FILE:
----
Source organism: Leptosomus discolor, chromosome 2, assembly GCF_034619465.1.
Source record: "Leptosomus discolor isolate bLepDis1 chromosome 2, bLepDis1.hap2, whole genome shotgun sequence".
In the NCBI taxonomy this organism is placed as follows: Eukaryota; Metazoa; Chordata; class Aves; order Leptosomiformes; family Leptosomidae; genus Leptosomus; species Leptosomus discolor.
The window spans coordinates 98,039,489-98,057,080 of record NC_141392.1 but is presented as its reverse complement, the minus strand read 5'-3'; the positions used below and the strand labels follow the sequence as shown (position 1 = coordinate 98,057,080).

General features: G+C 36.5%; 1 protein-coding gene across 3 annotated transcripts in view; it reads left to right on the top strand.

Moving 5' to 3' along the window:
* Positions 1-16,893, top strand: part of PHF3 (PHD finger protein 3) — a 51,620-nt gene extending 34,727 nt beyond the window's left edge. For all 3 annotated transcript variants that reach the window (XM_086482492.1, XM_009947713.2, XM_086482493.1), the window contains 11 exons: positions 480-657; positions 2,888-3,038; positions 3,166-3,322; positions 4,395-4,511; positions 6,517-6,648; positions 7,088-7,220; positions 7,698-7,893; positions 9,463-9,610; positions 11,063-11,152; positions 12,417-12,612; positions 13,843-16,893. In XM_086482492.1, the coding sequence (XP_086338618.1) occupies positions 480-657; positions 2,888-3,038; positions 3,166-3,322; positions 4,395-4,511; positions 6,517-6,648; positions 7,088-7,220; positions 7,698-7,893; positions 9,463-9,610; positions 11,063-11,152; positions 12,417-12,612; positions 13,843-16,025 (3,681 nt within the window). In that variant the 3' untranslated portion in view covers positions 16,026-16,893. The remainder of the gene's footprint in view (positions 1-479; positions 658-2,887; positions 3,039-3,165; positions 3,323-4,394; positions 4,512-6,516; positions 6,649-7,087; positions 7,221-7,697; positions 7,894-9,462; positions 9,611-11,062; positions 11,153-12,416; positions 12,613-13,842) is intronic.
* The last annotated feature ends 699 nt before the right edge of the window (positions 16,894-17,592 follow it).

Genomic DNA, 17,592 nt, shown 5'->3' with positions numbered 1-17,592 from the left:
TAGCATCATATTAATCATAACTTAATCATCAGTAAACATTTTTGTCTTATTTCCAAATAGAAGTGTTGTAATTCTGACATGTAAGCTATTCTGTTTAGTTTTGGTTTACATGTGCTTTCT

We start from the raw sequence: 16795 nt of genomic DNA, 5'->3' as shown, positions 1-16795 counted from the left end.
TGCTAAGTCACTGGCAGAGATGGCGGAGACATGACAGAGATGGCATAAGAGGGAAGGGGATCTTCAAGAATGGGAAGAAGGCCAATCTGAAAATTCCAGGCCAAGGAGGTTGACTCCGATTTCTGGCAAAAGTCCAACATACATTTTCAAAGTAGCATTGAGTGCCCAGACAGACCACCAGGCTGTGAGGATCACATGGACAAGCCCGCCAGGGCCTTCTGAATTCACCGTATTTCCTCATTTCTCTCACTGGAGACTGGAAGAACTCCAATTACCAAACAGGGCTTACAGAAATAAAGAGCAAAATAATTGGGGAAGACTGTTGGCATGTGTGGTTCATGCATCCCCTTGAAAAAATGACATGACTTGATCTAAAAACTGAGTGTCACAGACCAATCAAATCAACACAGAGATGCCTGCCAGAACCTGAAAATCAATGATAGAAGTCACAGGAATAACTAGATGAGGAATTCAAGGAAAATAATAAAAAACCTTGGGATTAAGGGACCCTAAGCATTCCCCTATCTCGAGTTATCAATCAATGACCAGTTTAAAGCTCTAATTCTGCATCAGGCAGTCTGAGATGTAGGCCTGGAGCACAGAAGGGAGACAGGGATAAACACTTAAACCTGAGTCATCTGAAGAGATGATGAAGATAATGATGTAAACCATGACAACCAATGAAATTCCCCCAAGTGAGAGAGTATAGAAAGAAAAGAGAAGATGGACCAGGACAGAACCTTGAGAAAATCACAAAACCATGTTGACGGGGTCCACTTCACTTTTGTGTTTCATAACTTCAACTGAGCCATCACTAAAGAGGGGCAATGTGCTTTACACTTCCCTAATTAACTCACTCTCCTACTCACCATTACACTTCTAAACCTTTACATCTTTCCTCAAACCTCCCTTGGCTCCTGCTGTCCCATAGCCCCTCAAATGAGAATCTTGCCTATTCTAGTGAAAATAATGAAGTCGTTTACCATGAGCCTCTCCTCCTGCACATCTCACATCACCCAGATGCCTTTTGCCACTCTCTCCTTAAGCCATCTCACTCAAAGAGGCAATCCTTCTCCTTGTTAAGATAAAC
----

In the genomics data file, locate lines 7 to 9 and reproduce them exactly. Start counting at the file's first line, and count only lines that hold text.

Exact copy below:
* Positions 1-16,893, top strand: part of PHF3 (PHD finger protein 3) — a 51,620-nt gene extending 34,727 nt beyond the window's left edge. For all 3 annotated transcript variants that reach the window (XM_086482492.1, XM_009947713.2, XM_086482493.1), the window contains 11 exons: positions 480-657; positions 2,888-3,038; positions 3,166-3,322; positions 4,395-4,511; positions 6,517-6,648; positions 7,088-7,220; positions 7,698-7,893; positions 9,463-9,610; positions 11,063-11,152; positions 12,417-12,612; positions 13,843-16,893. In XM_086482492.1, the coding sequence (XP_086338618.1) occupies positions 480-657; positions 2,888-3,038; positions 3,166-3,322; positions 4,395-4,511; positions 6,517-6,648; positions 7,088-7,220; positions 7,698-7,893; positions 9,463-9,610; positions 11,063-11,152; positions 12,417-12,612; positions 13,843-16,025 (3,681 nt within the window). In that variant the 3' untranslated portion in view covers positions 16,026-16,893. The remainder of the gene's footprint in view (positions 1-479; positions 658-2,887; positions 3,039-3,165; positions 3,323-4,394; positions 4,512-6,516; positions 6,649-7,087; positions 7,221-7,697; positions 7,894-9,462; positions 9,611-11,062; positions 11,153-12,416; positions 12,613-13,842) is intronic.
* The last annotated feature ends 699 nt before the right edge of the window (positions 16,894-17,592 follow it).

Genomic DNA, 17,592 nt, shown 5'->3' with positions numbered 1-17,592 from the left: